JALALABAD – At least six people were killed after four suicide bombers stormed the national television station in Afghanistan’s Jalalabad city on Wednesday.
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At least 17 others were left wounded in the four-hour assault on Radio Television Afghanistan, with several journalists trapped inside the building.
The dead included four civilians and two policemen.
“There were four attackers – one blew himself up at the gate, killing the guard. Three others entered the building but were killed after our security forces fought them for four hours,” Nangarhar Governor Gulab Mangal told reporters.
‘Islamic State’ (ISIS) terrorists have claimed responsibility for the raid in eastern Nangarhar province.
The US military last month dropped the GBU-43/B Massive Ordnance Air Blast bomb – dubbed the “Mother Of All Bombs” – on ISIS positions in Nangarhar, killing dozens of militants.
Nangarhar province is a hotbed of ISIS terrorists, who claimed Wednesday’s attack through its propaganda agency Amaq, the SITE Intelligence Group said.
According to the US Forces-Afghanistan, defections and recent battlefield losses have reduced the local ISIS presence from a peak of as many as 3,000 fighters to a maximum of 800.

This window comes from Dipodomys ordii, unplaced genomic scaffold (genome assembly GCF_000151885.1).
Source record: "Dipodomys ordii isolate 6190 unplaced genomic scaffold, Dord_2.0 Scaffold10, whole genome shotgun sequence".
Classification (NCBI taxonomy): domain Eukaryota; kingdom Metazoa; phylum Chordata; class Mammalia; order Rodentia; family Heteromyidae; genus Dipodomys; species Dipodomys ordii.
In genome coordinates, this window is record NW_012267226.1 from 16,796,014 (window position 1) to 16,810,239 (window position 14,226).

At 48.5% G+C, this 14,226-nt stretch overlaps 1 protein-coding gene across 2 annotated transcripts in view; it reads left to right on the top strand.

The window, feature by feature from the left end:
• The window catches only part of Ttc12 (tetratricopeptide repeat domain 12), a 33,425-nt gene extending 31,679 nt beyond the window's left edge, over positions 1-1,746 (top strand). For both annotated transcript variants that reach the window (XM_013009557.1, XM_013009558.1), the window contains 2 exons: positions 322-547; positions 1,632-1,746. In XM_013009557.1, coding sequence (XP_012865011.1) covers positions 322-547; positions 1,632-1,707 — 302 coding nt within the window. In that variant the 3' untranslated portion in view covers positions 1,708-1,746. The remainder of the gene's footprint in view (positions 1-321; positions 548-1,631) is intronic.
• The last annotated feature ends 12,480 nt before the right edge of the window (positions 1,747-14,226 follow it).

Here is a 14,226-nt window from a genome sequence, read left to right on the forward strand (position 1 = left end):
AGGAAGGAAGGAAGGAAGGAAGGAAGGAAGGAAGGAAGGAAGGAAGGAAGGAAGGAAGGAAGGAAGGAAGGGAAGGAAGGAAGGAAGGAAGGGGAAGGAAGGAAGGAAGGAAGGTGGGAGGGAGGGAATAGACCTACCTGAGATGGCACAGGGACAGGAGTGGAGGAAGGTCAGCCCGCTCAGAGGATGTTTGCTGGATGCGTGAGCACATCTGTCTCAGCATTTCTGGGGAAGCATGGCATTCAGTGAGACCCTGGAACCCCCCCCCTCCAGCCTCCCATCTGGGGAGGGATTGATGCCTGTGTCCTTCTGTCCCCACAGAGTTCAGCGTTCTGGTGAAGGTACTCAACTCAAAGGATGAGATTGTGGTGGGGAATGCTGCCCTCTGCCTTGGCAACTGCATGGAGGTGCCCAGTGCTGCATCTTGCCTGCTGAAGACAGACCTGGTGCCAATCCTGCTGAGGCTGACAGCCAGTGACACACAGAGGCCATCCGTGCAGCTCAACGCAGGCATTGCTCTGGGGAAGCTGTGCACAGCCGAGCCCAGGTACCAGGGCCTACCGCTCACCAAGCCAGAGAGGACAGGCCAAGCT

US troops in Afghanistan number about 8,400 today, and there are another 5,000 from Nato allies, who also mainly serve in an advisory capacity – a far cry from the US presence of more than 100,000 six years ago.
Wednesday’s attack underscores the growing dangers faced by media workers in Afghanistan as the security situation worsens.
The country suffered its deadliest year on record for journalists in 2016, according to the Afghan Journalists’ Safety Committee (AJSC), adding that the country is the second most dangerous for reporters in the world after Syria.
As least 13 journalists were killed last year, AJSC said, claiming that the Taliban was behind at least ten of the deaths.
In January last year, seven employees of popular TV channel Tolo, which is often critical of the insurgents, were killed in a Taliban suicide bombing in Kabul in what the militant group said was revenge for “spreading propaganda” against them.
It was the first major attack on an Afghan media organisation since the Taliban were ousted from power in 2001.